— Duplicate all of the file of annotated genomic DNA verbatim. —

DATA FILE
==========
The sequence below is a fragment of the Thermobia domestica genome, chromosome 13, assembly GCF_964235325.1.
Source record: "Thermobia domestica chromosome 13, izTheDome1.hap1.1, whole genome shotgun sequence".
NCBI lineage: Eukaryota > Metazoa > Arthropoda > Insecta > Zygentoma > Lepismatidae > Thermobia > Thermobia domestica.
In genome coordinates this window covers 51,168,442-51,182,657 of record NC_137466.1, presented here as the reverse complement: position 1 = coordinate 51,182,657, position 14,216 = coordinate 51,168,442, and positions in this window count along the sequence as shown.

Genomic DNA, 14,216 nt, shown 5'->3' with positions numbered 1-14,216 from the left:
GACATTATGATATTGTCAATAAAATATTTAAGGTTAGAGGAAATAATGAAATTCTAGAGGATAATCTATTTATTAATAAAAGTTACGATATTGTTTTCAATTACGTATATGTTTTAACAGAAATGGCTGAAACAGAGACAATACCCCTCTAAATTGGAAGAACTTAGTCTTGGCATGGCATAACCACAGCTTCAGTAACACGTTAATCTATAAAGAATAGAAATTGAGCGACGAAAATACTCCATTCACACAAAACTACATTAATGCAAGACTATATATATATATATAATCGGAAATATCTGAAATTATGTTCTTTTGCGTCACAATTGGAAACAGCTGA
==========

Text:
The sequence below is a fragment of the Thermobia domestica genome, chromosome 13, assembly GCF_964235325.1.
Source record: "Thermobia domestica chromosome 13, izTheDome1.hap1.1, whole genome shotgun sequence".
NCBI lineage: Eukaryota > Metazoa > Arthropoda > Insecta > Zygentoma > Lepismatidae > Thermobia > Thermobia domestica.
In genome coordinates this window covers 51,168,442-51,182,657 of record NC_137466.1, presented here as the reverse complement: position 1 = coordinate 51,182,657, position 14,216 = coordinate 51,168,442, and positions in this window count along the sequence as shown.

Genomic DNA, 14,216 nt, shown 5'->3' with positions numbered 1-14,216 from the left:
GACATTATGATATTGTCAATAAAATATTTAAGGTTAGAGGAAATAATGAAATTCTAGAGGATAATCTATTTATTAATAAAAGTTACGATATTGTTTTCAATTACGTATATGTTTTAACAGAAATGGCTGAAACAGAGACAATACCCCTCTAAATTGGAAGAACTTAGTCTTGGCATGGCATAACCACAGCTTCAGTAACACGTTAATCTATAAAGAATAGAAATTGAGCGACGAAAATACTCCATTCACACAAAACTACATTAATGCAAGACTATATATATATATATAATCGGAAATATCTGAAATTATGTTCTTTTGCGTCACAATTGGAAACAGCTGA